Singh Stays on Top at Byron Nelson

By Sports NetworkMay 17, 2003, 4:00 pm
IRVING, Texas -- Vijay Singh managed to shoot just a 1-under 69 Saturday to maintain the lead after three rounds of the Byron Nelson Championship. Singh stands at 11-under-par 199, one stroke ahead of Jeff Sluman.
Cameron Beckman and Luke Donald both shot 3-under 67s on Saturday and share third place at 9-under-par 201. Nick Price (66) and Per-Ulrik Johansson (67) are one stroke further back at minus-8.
Singh briefly lost his lead early in the round as he opened with five consecutive pars. He birdied the par-4 sixth to join Sluman atop the leaderboard at minus-11.
After a pair of pars, Singh dropped one stroke back again when he bogeyed the par-4 ninth. His second shot to the ninth came up short. Singh then knocked his chip over the back edge. He managed to up-and-down for bogey from there.
The Fijian played steady throughout the back side. He opened with three straight pars. Singh converted his final birdie of the day at the par-3 13th to grab a one-shot lead. He parred out from there to maintain his advantage.
'I haven't played this golf course with that wind,' said Singh. 'I was always unsure about what club to hit and the wind wasn't consistent. All in all, I thought I played pretty good and I made some good putts.'
Singh, who won the Phoenix Open earlier this year, will look to win his 13th PGA Tour title on Sunday.
'I'm still in the lead which is an important thing,' Singh said. 'They still have to worry about catching me. If I go out there tomorrow and maybe get one or 2-under earlier on, then I can relax a little. Today I was always around par and when you are around par you don't want to throw away shots.'
Sluman began the round two shots behind Singh. Sluman came out firing however as he birdied three of the first four holes to overtake Singh. Sluman cooled from there, as he could only par the next six holes.
The 1988 PGA Championship winner bogeyed the par-4 11th to fall to minus-10 and a share of the lead with Singh. Sluman ran off three straight pars, but dropped another stroke when he bogeyed the par-4 15th on the TPC at Las Colinas.
Sluman atoned for that mistake as he birdied the next to remain in second place by himself.
'It wasn't an easy day to play out there with the wind coming from a different direction,' Sluman said. 'The greens really firmed up, so it wasn't the golf course that we saw the first two days. But all in all I'm not unhappy certainly with my position.
'The shots I was hitting, I felt were pretty good shots and a lot of times they didn't end up in pretty good spots. That's the way it goes around here.'
Sluman knows the final round will not be easy with Singh leading the way.
'Obviously he is a major winner. He has won all over the world,' said Sluman. 'He is a big strong guy that hits it a mile and is fearless out there.'
Donald had two birdies and two bogeys on the front nine. He made a move on the back side however. He birdied the 12th and 14th before holing out from a greenside bunker for eagle at the par-5 16th that moved him to minus-10. He faltered though with a bogey at the last hole to fall into a share of third.
'I won late in the season last year and that was a great feeling,' said Donald. 'And I would love to win again. It's always nice to be in contention going into Sunday. I've played a little bit better than my scoring this year. I'm not surprised, I'm having a good week now. It was only a matter of time that I was getting the right bounces and making a few more putts.'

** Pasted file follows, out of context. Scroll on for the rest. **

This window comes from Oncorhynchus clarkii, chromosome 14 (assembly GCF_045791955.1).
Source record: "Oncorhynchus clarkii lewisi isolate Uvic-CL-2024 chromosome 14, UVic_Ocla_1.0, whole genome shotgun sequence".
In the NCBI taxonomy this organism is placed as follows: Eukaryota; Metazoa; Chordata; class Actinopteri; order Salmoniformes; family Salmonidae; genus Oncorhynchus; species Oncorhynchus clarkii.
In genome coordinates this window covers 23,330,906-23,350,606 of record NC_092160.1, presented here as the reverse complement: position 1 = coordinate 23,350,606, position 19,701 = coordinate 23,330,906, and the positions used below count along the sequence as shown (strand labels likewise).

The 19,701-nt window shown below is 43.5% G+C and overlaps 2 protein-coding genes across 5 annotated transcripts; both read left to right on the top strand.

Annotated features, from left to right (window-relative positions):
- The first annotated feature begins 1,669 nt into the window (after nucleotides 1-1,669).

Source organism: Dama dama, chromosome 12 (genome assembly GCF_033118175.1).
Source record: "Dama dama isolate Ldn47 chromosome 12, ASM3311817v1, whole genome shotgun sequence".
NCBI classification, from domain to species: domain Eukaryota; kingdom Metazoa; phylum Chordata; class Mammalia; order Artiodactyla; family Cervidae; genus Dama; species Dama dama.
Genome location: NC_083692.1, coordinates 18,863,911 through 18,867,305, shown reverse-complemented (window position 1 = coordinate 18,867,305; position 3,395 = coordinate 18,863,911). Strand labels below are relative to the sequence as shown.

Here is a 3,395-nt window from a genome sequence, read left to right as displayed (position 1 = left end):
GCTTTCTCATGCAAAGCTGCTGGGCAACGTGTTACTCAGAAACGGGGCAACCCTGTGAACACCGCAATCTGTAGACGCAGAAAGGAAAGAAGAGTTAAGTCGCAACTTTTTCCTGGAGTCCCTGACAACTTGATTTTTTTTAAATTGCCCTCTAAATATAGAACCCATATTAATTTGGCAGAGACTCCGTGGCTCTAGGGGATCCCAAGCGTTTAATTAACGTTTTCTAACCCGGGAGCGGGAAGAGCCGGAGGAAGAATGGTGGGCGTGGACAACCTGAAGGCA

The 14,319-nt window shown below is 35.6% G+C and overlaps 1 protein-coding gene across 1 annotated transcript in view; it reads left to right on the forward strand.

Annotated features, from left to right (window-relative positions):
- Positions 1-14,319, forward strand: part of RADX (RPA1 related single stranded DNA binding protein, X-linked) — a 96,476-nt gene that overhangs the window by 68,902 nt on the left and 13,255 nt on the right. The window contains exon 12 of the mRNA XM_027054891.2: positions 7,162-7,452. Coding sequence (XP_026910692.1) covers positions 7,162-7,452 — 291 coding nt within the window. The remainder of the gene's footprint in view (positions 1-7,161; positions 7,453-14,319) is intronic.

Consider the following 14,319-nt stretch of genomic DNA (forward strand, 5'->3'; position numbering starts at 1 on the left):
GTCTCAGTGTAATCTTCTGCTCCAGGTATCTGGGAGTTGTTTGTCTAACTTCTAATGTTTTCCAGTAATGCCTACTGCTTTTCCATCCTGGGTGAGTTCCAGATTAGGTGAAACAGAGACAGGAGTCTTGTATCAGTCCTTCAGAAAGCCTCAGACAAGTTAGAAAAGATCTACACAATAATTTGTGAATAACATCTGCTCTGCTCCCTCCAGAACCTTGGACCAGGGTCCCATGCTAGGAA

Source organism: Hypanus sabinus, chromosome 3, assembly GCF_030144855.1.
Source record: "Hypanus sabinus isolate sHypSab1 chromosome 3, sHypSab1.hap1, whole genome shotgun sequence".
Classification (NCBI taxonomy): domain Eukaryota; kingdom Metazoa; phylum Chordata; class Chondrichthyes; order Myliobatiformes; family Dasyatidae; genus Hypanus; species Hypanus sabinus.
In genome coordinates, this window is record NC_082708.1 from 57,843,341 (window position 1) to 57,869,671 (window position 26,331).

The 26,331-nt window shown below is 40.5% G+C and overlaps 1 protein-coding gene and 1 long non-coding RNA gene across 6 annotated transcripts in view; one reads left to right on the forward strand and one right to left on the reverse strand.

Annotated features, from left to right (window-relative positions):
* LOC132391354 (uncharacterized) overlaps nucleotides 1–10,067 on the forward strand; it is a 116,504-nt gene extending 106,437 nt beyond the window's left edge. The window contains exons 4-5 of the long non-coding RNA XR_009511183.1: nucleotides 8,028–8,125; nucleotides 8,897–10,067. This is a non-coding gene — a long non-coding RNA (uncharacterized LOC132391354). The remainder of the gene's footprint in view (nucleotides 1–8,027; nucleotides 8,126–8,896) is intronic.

David Toms, who won the Wachovia Championship last week fired a 5-under 65 to jump into a share of seventh place with Hal Sutton (66), Hidemichi Tanaka (68), Peter Lonard (68), Andrew Magee (67), Robert Allenby (69) and Briny Baird (69) at 7-under-par 203.
Related Links
  • Full-field scores from the EDS Byron Nelson Classic
  • Full coverage of the EDS Byron Nelson Classic
  • Getty Images

    Hadwin returns to site of last year's 59

    By Will GrayJanuary 17, 2018, 11:04 pm

    Adam Hadwin had a career season last year, one that included shooting a 59 and winning a PGA Tour event. But those two achievements didn't occur in the same week.

    While Hadwin's breakthrough victory came at the Valspar Championship in March, it was at the CareerBuilder Challenge in January when he first made headlines with a third-round 59 at La Quinta Country Club. Hadwin took a lead into the final round as a result, but he ultimately couldn't keep pace with Hudson Swafford.

    He went on to earn a spot at the Tour Championship, and Hadwin made his first career Presidents Cup appearance in October. Now the Canadian returns to Palm Springs, eager to improve on last year's result and hoping to earn a spot in the final group for a third straight year after a T-6 finish in 2016.

    "A lot of good memories here in the desert," Hadwin told reporters. "I feel very comfortable here, very at home. Lots of Canadians, so it's always fun to play well in front of those crowds and hopefully looking forward to another good week."

    Hadwin's 59 last year was somewhat overshadowed, both by the fact that he didn't win the event and that it came just one week after Justin Thomas shot a 59 en route to victory at the Sony Open. But he's still among an exclusive club of just eight players to have broken 60 in competition on Tour and he's eager to get another crack at La Quinta on Saturday.